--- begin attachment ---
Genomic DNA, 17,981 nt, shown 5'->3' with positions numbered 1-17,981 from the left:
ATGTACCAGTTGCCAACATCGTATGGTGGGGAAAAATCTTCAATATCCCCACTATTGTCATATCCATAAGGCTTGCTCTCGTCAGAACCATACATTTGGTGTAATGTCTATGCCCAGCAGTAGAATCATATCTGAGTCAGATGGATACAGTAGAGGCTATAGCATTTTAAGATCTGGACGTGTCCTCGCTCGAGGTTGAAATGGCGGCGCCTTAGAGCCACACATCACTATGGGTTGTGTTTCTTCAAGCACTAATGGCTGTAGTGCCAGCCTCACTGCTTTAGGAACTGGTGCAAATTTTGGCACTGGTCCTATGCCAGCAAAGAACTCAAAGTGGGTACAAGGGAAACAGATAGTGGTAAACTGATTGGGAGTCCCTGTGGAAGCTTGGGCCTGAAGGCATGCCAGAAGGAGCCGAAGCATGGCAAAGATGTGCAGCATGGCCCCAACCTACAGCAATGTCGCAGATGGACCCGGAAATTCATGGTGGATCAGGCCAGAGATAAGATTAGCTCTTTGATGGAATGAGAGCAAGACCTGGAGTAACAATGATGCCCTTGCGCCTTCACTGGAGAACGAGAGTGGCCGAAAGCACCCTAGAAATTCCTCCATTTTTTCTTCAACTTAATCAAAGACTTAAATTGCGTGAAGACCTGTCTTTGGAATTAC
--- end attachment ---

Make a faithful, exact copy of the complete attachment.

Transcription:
Genomic DNA, 17,981 nt, shown 5'->3' with positions numbered 1-17,981 from the left:
ATGTACCAGTTGCCAACATCGTATGGTGGGGAAAAATCTTCAATATCCCCACTATTGTCATATCCATAAGGCTTGCTCTCGTCAGAACCATACATTTGGTGTAATGTCTATGCCCAGCAGTAGAATCATATCTGAGTCAGATGGATACAGTAGAGGCTATAGCATTTTAAGATCTGGACGTGTCCTCGCTCGAGGTTGAAATGGCGGCGCCTTAGAGCCACACATCACTATGGGTTGTGTTTCTTCAAGCACTAATGGCTGTAGTGCCAGCCTCACTGCTTTAGGAACTGGTGCAAATTTTGGCACTGGTCCTATGCCAGCAAAGAACTCAAAGTGGGTACAAGGGAAACAGATAGTGGTAAACTGATTGGGAGTCCCTGTGGAAGCTTGGGCCTGAAGGCATGCCAGAAGGAGCCGAAGCATGGCAAAGATGTGCAGCATGGCCCCAACCTACAGCAATGTCGCAGATGGACCCGGAAATTCATGGTGGATCAGGCCAGAGATAAGATTAGCTCTTTGATGGAATGAGAGCAAGACCTGGAGTAACAATGATGCCCTTGCGCCTTCACTGGAGAACGAGAGTGGCCGAAAGCACCCTAGAAATTCCTCCATTTTTTCTTCAACTTAATCAAAGACTTAAATTGCGTGAAGACCTGTCTTTGGAATTAC